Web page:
The motte with a wooden defence and residential tower was erected in the first half of the 13th century, most likely as the seat of the Bishops of Kraków and an administrative centre. The complex was built in the area of a craft and trade settlement which was founded at the crossroads of trade routes, near a passage across the local river. It follows from an archeological investigation that the operation of the tower came to an end after a fire destroyed it. The fire may have been caused during one of the numerous Tatar or Lithuanian invasions of Iłża in the second half of the 13th century. The location of the town was changed for the safer, in the immediate vicinity of the highest hill, on which a new, more durable seat of the bishops - castle was built.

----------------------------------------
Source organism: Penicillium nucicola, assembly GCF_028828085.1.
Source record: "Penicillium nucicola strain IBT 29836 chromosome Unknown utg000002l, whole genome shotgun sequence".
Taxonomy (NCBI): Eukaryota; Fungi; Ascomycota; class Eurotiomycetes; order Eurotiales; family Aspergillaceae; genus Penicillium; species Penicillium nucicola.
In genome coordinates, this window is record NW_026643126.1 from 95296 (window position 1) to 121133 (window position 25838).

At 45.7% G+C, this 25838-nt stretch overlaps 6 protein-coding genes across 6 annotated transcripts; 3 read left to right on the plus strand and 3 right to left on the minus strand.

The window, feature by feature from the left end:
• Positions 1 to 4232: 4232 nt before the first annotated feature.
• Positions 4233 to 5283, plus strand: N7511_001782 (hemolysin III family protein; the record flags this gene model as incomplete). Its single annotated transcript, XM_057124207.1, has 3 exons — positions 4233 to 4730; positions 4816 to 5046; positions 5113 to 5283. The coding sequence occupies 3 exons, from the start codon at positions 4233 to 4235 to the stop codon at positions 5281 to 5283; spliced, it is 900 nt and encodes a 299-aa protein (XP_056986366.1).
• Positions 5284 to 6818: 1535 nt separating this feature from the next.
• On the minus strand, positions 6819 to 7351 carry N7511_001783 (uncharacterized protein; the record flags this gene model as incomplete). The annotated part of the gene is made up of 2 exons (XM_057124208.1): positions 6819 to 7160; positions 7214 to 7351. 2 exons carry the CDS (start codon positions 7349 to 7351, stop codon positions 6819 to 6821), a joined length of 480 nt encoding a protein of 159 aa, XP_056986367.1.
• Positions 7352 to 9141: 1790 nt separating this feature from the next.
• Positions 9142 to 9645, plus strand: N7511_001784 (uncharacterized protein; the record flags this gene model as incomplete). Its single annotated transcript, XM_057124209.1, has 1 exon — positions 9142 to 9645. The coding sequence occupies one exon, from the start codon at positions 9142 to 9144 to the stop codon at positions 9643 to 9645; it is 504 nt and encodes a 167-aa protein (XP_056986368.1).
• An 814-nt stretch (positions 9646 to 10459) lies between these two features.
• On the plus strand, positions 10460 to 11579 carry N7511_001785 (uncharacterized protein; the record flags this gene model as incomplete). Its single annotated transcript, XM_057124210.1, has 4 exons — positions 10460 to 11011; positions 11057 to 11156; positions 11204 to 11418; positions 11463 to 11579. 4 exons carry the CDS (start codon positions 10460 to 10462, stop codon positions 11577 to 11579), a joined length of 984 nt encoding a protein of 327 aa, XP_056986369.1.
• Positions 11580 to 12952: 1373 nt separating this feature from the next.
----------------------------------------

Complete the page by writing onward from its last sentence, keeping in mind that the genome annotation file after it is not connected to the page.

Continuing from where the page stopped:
Condition and results of archaeological research

The first excavations of the site were conducted by Professor J. Rozpędowski and Professor J. Kaźmierczyk from the Department of History of Polish Architecture of the Wrocław University of Technology. The works were continued by M. Niemczykowa from the Institute of History, Architecture, Art and Technology of the Wrocław University of Technology and Olga Lipińska from the State Archaeological Museum (Państwowe Muzeum Archeologiczne) in Warsaw (1973-75).